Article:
Some staff said they struggled to fully understand how a microaggression such as “you speak so well” can be offensive; I explained the difference between intent and impact. Some staff shared stories from their own lives and examined their words and actions through this lens.
The theme of accessibility, which is often overlooked, was one of the highlights of the discussions. We’ve come up with some great ideas to make the ASBMB annual meeting and other offerings more accessible.
Each participant who passes all seven course quizzes receives a certificate badge for their LinkedIn Page. After completing the course in May, I was proud to see staff members posting their experiences.
About a month later, I sent out a survey to get staff feedback on the course, the discussions, and DEAI’s overall company efforts. I have also created an additional document with notes from each module to help respondents complete the survey.
The survey results indicated that the overall experience was positive. The module on stereotypes and prejudices was found to be the most useful; it sparked engaging conversations about intent versus impact, and these discussions highlight the importance of having a space where people can ask uncomfortable questions without fear of judgment.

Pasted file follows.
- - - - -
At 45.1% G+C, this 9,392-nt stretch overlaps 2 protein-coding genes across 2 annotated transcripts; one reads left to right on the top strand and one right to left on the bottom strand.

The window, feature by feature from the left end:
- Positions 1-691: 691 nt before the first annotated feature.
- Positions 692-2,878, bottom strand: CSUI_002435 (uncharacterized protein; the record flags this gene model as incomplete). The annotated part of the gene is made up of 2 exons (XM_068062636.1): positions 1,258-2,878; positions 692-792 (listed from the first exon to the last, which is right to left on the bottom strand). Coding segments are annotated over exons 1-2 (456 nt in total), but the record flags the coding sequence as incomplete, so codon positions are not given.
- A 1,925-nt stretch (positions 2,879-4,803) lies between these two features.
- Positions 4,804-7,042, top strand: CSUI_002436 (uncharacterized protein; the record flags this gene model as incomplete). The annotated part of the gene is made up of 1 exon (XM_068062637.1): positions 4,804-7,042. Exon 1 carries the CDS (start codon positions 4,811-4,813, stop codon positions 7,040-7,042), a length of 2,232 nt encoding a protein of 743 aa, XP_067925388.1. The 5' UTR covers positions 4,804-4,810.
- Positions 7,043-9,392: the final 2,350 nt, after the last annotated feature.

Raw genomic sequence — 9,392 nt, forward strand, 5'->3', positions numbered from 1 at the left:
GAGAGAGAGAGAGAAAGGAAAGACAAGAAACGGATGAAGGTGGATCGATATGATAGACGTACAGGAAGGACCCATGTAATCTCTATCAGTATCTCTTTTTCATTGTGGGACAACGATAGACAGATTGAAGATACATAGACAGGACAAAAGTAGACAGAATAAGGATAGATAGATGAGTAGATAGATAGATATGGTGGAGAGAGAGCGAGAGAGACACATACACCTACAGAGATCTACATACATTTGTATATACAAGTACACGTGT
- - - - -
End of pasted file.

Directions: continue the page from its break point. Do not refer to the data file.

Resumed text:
A staff member said: “For me, the best outcome was getting to know my colleagues better, especially the new ones. We had a lot of new recruits over the past two years, and I hadn’t had the chance to really get to know them. Discussion groups, in person or on Zoom, have broken down barriers. If I saw someone from my group in the break room or in the hallway, it was nice to know that we had shared an experience. This type of interaction is invaluable, especially after the limitations imposed by two years of fully remote or hybrid work.
Moderating group discussions has been fantastic professional development for me, and I’m glad I did.
One important thing I learned in facilitating discussions, especially on sensitive topics, was to allow time for silence. I hate awkward silences; it makes me very uncomfortable. Nonetheless, continuing with the theme of getting out of my comfort zone, I had to learn to be comfortable with the discomfort and allow staff time to think about their responses.
I gained confidence in my ability to lead discussions and create space to be vulnerable, and appreciated the opportunity to connect with my colleagues on a deeper level than our “How was your weekend ?” morning conversations in the office kitchen.
I learned more about the different roles of staff members as we considered ways to integrate DEAI into their work. This knowledge and feedback from the survey will help establish an overall framework for ASBMB’s DEAI initiatives.
The course and group discussions are just the start of ASBMB’s journey into DEAI. We plan to dive deeper into DEAI with the help of a consultant and develop a DEAI strategic action plan for the company.
I would like to see the ASBMB become a leader in integrating and supporting the DEAI in science.